16. Christopher Barrett & Aliakbar Olia & Dee Von Bailey, 2000. "Subdiscipline-specific journal rankings: whither Applied Economics?," Applied Economics, Taylor & Francis Journals, vol. 32(2), pages 239-252.
    Full references (including those not matched with items on IDEAS)


    Citations are extracted by the CitEc Project, subscribe to its RSS feed for this item.

    Cited by:

    1. repec:eee:injoed:v:53:y:2017:i:c:p:1-11 is not listed on IDEAS

    More about this item


    Bibliometrics; World Bank; Citations; h-index; Journals; Google Scholar; O19;

    JEL classification:

    • O19 - Economic Development, Innovation, Technological Change, and Growth - - Economic Development - - - International Linkages to Development; Role of International Organizations


    Access and download statistics


    All material on this site has been provided by the respective publishers and authors. You can help correct errors and omissions. When requesting a correction, please mention this item's handle: RePEc:spr:revint:v:7:y:2012:i:4:p:343-368. See general information about how to correct material in RePEc.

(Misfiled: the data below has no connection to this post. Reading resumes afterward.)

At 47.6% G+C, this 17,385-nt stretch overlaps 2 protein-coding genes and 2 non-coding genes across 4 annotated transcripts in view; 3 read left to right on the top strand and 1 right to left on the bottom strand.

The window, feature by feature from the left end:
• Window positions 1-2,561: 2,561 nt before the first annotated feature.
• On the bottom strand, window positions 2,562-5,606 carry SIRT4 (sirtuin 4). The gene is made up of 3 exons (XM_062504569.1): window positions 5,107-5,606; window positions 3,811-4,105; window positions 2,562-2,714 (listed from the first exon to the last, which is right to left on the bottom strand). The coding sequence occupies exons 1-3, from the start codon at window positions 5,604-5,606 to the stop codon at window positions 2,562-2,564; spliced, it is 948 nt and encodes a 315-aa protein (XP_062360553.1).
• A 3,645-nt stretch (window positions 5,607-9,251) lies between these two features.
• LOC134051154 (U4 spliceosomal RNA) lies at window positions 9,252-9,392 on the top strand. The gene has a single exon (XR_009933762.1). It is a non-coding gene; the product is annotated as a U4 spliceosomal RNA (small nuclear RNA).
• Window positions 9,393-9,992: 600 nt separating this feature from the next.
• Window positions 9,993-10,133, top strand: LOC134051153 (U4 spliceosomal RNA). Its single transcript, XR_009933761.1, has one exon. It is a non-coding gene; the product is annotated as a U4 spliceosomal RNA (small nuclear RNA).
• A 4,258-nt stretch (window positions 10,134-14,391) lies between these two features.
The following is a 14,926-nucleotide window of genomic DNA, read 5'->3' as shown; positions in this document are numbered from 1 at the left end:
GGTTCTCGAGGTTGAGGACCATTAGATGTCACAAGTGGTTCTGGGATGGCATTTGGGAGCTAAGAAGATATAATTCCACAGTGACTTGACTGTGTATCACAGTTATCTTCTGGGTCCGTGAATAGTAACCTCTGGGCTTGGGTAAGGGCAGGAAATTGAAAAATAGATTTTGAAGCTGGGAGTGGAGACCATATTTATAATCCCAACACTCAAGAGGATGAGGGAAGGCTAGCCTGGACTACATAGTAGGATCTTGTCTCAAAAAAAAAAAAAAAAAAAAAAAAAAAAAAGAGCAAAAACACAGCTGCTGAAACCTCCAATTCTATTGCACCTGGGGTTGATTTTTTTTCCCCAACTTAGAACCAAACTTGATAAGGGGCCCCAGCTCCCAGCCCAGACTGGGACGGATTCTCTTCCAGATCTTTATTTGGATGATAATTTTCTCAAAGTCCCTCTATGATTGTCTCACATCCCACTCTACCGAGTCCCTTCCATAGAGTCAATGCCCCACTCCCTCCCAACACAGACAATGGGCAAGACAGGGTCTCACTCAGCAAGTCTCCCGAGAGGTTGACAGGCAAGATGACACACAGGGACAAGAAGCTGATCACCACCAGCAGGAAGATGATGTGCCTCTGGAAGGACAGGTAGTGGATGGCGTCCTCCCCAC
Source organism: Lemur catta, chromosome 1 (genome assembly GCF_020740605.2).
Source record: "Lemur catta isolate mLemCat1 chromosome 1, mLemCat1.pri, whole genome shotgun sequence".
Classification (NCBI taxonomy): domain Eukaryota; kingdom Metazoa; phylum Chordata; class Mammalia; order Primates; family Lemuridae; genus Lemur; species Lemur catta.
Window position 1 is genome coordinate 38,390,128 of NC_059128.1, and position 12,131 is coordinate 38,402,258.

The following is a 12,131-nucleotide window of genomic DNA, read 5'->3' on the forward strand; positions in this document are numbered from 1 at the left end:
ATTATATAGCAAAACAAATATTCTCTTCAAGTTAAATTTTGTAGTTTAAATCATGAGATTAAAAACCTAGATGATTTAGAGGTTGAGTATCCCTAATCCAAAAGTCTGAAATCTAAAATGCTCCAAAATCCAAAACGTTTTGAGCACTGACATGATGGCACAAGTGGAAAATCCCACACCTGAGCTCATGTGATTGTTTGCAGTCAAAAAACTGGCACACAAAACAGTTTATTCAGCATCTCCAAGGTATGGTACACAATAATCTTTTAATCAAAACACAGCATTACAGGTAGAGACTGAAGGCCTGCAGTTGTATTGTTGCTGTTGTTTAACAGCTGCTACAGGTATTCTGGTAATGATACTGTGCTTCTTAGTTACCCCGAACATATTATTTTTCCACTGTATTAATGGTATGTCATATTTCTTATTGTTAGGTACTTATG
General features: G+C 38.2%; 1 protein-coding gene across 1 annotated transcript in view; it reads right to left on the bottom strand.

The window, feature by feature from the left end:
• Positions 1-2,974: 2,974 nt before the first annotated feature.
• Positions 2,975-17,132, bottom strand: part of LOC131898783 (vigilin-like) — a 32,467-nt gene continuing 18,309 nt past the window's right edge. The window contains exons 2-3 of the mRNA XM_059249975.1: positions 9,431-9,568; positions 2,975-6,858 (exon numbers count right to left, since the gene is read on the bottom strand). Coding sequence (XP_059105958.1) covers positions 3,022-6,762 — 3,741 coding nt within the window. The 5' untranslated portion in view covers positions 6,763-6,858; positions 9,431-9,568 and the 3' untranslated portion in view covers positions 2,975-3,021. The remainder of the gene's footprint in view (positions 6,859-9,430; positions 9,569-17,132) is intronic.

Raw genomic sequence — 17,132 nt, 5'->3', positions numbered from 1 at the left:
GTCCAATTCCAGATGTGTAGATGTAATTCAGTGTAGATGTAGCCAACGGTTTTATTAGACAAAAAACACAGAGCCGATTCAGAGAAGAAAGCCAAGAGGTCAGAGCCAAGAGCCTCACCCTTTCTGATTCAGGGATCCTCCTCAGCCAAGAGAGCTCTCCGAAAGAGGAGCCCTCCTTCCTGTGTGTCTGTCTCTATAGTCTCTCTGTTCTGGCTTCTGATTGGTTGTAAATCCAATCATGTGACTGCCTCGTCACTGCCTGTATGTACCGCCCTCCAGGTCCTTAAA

For technical questions regarding this item, or to correct its authors, title, abstract, bibliographic or download information, contact: (Sonal Shukla) or (Rebekah McClure). General contact details of provider: .

    If you have authored this item and are not yet registered with RePEc, we encourage you to do it here. This allows to link your profile to this item. It also allows you to accept potential citations to this item that we are uncertain about.

    If CitEc recognized a reference but did not link an item in RePEc to it, you can help with this form .

    If you know of missing items citing this one, you can help us creating those links by adding the relevant references in the same way as above, for each refering item. If you are a registered author of this item, you may also want to check the "citations" tab in your RePEc Author Service profile, as there may be some citations waiting for confirmation.

    Please note that corrections may take a couple of weeks to filter through the various RePEc services.

    IDEAS is a RePEc service hosted by the Research Division of the Federal Reserve Bank of St. Louis . RePEc uses bibliographic data supplied by the respective publishers.